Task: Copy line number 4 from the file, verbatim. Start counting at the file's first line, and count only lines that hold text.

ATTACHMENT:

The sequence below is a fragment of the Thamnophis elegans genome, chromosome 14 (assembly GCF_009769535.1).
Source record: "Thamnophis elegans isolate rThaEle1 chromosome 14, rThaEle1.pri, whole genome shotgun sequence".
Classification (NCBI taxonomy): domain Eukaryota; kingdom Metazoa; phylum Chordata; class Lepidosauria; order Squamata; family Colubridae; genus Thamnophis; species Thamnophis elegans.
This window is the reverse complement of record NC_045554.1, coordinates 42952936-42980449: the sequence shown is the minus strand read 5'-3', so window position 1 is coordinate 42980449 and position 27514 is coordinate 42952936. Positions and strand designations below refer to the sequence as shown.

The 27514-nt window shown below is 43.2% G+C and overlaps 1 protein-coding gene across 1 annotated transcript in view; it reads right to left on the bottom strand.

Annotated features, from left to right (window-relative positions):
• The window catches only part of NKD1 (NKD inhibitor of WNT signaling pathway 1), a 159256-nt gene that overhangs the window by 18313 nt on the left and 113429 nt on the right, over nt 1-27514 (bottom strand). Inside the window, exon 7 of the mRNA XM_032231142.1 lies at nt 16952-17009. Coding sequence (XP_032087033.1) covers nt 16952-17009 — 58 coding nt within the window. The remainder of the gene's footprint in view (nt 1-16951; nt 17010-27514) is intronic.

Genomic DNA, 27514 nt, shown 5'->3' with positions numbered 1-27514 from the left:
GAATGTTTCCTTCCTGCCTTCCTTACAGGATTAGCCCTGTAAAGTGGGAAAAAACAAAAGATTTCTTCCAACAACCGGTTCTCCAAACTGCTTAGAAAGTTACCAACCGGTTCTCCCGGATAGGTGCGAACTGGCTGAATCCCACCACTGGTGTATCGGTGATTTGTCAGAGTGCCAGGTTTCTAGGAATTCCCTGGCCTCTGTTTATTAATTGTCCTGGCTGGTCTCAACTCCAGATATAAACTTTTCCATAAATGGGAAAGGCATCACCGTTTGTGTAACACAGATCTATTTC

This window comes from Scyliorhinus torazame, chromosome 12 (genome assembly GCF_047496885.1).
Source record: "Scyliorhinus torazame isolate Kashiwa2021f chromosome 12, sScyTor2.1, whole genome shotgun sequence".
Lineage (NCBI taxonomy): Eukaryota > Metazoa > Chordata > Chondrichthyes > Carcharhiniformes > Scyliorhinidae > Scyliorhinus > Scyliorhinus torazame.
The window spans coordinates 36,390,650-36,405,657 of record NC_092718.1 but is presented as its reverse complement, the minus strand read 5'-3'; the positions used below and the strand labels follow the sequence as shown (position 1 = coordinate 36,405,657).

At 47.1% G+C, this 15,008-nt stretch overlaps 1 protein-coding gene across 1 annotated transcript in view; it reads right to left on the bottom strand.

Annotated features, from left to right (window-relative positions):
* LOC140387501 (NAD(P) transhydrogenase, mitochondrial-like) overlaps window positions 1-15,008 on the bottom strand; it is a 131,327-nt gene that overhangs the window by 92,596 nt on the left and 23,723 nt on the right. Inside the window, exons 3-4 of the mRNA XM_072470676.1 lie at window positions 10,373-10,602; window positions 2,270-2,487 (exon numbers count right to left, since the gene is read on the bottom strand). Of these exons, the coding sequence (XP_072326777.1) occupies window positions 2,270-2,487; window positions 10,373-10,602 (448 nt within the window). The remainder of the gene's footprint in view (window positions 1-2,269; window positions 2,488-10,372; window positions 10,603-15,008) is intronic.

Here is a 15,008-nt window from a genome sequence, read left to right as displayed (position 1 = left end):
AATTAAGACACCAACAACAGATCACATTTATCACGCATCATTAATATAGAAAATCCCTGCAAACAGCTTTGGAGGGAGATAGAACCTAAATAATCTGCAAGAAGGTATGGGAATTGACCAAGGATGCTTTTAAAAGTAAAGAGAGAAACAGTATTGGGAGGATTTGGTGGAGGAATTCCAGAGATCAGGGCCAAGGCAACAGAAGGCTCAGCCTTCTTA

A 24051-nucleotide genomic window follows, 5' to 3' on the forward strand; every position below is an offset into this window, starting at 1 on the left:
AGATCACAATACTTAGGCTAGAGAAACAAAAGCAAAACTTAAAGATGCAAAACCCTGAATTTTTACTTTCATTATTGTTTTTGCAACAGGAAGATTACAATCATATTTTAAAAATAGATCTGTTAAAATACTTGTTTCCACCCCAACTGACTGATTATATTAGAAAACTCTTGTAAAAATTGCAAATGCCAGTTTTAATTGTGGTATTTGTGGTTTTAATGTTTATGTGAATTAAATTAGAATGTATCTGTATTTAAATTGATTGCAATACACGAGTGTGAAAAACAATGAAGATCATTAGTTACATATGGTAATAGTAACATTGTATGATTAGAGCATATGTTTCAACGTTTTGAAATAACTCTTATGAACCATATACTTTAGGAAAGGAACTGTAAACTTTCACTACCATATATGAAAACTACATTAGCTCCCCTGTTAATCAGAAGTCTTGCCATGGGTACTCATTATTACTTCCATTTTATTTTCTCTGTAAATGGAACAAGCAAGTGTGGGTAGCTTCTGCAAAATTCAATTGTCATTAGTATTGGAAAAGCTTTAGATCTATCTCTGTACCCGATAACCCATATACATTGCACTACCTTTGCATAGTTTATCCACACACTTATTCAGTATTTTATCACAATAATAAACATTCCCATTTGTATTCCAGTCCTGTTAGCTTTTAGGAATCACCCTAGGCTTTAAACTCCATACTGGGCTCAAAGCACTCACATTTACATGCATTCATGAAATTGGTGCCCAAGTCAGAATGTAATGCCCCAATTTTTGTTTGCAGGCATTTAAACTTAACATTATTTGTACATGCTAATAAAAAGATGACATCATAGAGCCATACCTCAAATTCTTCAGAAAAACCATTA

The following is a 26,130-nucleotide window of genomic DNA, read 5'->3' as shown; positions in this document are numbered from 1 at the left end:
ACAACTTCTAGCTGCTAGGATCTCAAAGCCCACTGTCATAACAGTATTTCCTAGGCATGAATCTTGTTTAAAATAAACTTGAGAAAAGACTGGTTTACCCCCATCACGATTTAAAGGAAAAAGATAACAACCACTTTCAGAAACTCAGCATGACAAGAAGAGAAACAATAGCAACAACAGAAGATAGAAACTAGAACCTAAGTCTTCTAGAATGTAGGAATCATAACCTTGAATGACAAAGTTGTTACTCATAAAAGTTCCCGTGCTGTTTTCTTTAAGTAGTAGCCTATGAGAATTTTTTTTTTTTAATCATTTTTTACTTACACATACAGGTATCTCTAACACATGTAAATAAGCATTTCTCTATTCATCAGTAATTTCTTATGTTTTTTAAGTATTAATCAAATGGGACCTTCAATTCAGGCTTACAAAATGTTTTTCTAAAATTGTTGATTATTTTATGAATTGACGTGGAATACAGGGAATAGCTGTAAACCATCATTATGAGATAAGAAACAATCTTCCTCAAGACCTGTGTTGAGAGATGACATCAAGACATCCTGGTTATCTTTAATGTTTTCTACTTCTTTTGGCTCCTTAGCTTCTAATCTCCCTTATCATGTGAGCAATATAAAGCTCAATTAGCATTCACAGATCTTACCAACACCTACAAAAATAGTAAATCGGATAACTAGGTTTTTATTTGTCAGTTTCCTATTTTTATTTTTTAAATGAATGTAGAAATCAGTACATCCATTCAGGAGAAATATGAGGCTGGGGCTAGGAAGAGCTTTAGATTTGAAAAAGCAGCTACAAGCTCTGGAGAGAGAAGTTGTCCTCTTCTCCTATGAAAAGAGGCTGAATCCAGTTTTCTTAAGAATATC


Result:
This window is the reverse complement of record NC_045554.1, coordinates 42952936-42980449: the sequence shown is the minus strand read 5'-3', so window position 1 is coordinate 42980449 and position 27514 is coordinate 42952936. Positions and strand designations below refer to the sequence as shown.